THEATER REVIEW Let’s Talk About Sex, Baby

‘Spring Awakening’ Confronts the Issue

Spring Awakening

Directed by Michael Mayer

Colonial Theatre, Boston, Mass.

April 28 – May 24, 2009

Based on the 1891 Frank Wedekind play of the same name, Spring Awakening is a modern musical focusing on age-old issues. It confronts sex, love, and everything in between through a musical score that is much more akin to radio rock songs than the classic music characteristic of shows like Les Miserables.

Spring Awakening is about the challenges teenagers face while discovering their sexuality in a world that doesn’t want them to. This story is not simply about hormone-driven lovers and angsty teens; what the audience is given is a graphic, bittersweet, but timeless picture of the pain, joy, and pleasure that accompany the process of discovering one’s sexual self.

The musical begins in nineteenth century Germany with a young girl named Wendla Gergmann who hesitantly asks her mother how babies come to be. Flustered, the mother attempts to evade the subject, but eventually answers with, “Babies come to be when a woman loves a man with her whole heart.” This opening conversation evokes one of the guiding questions of the musical: Is making love the same thing as love? The scene also epitomizes how parents, as authoritarian figures, struggle to preserve the status quo by withholding truth, and how this process of protecting their children results in chaos and tragedy. This is emphasized in the director’s decision to only cast two actors for the roles of all the adult figures.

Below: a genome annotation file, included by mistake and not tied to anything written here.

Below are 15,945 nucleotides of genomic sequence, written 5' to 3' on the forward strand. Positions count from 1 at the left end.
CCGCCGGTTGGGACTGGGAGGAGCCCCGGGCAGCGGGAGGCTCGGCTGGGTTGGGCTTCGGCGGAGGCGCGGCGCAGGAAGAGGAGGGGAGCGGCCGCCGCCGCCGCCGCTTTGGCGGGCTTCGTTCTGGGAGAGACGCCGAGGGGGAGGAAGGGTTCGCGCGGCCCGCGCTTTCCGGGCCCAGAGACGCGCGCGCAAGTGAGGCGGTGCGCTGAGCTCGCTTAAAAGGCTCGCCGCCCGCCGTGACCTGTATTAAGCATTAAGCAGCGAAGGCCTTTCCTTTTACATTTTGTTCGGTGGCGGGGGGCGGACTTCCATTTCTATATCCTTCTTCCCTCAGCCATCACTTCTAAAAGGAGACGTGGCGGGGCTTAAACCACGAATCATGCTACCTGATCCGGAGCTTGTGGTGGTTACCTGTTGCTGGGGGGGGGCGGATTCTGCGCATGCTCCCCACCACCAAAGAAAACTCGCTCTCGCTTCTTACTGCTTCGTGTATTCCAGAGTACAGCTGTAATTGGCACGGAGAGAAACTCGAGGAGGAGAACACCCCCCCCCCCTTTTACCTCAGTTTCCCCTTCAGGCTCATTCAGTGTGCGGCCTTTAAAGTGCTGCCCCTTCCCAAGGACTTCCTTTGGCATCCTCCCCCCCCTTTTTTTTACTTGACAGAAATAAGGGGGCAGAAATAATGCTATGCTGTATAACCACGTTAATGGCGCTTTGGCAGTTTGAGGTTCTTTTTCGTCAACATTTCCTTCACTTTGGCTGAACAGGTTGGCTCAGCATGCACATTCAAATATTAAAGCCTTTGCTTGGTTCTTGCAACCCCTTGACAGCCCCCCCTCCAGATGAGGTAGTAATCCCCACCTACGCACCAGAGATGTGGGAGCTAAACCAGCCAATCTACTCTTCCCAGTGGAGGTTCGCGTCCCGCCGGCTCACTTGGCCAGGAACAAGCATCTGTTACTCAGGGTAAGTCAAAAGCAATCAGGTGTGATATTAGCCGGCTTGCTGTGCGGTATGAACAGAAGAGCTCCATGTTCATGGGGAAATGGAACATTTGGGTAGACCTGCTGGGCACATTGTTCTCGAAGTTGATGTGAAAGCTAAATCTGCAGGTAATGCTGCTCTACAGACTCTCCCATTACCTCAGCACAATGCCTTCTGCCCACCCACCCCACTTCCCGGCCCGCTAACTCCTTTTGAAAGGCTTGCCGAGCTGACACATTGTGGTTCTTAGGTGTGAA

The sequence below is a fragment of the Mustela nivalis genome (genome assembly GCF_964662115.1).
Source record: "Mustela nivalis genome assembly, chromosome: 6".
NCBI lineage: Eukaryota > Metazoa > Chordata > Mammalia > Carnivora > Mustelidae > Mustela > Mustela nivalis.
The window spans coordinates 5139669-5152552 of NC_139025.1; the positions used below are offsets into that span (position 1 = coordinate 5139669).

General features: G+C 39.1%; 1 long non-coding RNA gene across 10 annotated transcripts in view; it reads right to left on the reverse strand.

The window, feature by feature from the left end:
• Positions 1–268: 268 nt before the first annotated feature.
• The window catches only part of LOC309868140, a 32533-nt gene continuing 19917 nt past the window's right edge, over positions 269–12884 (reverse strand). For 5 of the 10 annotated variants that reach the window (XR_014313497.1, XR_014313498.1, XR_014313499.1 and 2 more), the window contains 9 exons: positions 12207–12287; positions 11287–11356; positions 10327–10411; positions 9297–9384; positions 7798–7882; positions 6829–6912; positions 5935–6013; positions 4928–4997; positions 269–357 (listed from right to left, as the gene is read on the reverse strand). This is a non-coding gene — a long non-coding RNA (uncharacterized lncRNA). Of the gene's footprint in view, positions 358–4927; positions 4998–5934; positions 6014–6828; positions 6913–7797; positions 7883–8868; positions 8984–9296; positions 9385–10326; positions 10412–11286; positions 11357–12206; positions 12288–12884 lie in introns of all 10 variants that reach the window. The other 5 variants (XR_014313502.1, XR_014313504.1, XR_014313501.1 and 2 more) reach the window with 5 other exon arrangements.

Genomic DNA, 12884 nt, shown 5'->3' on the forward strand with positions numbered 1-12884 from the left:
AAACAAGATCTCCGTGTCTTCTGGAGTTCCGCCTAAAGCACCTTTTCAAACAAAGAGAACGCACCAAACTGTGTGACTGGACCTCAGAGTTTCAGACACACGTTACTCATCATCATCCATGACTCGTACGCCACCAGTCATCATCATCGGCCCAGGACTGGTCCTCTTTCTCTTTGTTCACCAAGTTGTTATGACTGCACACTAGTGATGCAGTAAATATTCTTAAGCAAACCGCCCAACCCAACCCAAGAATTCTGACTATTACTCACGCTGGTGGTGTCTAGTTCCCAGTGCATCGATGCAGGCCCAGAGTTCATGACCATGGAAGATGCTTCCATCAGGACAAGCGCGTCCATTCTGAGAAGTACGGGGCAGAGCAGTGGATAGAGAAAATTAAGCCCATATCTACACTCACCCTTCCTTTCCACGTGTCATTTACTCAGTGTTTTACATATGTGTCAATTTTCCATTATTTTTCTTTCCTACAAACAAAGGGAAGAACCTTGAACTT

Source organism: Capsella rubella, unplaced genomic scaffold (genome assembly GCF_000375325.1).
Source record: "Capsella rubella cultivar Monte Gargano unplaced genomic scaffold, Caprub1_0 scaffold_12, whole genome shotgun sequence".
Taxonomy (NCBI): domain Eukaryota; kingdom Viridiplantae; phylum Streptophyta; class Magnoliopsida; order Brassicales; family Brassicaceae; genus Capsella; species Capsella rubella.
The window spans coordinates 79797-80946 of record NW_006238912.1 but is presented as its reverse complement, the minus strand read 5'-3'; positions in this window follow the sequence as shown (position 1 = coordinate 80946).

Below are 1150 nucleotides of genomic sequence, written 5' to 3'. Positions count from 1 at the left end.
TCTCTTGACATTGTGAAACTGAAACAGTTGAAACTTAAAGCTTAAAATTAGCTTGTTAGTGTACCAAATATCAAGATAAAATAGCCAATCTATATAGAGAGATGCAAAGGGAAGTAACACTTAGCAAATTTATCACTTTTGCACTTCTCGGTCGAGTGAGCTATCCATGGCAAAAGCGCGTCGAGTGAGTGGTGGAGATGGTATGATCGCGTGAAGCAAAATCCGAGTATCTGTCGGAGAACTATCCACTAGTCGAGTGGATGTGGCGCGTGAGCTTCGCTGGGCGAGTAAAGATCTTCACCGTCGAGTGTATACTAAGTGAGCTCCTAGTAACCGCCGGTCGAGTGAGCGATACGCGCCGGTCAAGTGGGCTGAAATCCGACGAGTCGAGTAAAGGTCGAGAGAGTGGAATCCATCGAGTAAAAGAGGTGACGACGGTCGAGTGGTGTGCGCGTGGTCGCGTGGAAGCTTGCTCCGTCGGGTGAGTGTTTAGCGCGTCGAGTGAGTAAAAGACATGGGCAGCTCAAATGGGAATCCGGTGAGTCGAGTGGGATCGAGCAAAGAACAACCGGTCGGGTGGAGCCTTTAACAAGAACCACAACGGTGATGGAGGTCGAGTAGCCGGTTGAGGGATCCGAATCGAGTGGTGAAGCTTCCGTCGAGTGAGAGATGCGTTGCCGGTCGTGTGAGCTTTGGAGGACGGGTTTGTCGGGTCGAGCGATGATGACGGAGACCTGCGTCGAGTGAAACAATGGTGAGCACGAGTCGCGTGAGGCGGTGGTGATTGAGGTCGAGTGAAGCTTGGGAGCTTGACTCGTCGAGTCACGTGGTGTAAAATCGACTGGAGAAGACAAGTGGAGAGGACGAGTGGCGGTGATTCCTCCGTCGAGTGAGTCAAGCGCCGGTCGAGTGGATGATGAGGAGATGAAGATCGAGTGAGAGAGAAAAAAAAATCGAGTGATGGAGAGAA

While there is a main plot that some may consider a love story, it is the interaction of all the characters that creates the effectiveness of Spring Awakening. Wendla’s love interest is Melchior Gabor, an intelligent and precocious golden boy who “does not believe in anything.” The third main character is Melchor’s friend, the fumbling and nervous Moritz Stiefel, who is terrible in school and an altogether awkward young fellow, despite his best efforts. Through a chain of unfortunate and catalytic events, their worlds are changed forever.

The music was composed by Duncan Sheik with lyrics and script by Steven Slater. Much of the music borders on alternative rock, contributing to a refreshingly edgy vibe. The songs (many of which are explicitly titled) have lyrics that are quite deep, rather than the usual mush about love and despair, and they directly address controversial topics. “The Bitch of Living,” for instance, deals with the frustration of not understanding one’s angst. Another crowd please, “Totally Fucked,” roused the audience thanks to the raw emotion and expression in the lyrics and singers’ voices.

Spring Awakening is a brave and unnervingly in-your-face musical. Overall, it communicates its message well and is bold in its artistic direction. It is worthy of its 11 Tony Award nominations. Every aspect of the musical is crafted carefully, including the fluid transitions choreographed by Bill T. Jones. What was most amazing to me was that the original play was written in 1891. Although Spring Awakening is hailed as a modern musical, it also addresses age-old issues that have always existed but may not have been scrutinized and exposed in such a public light.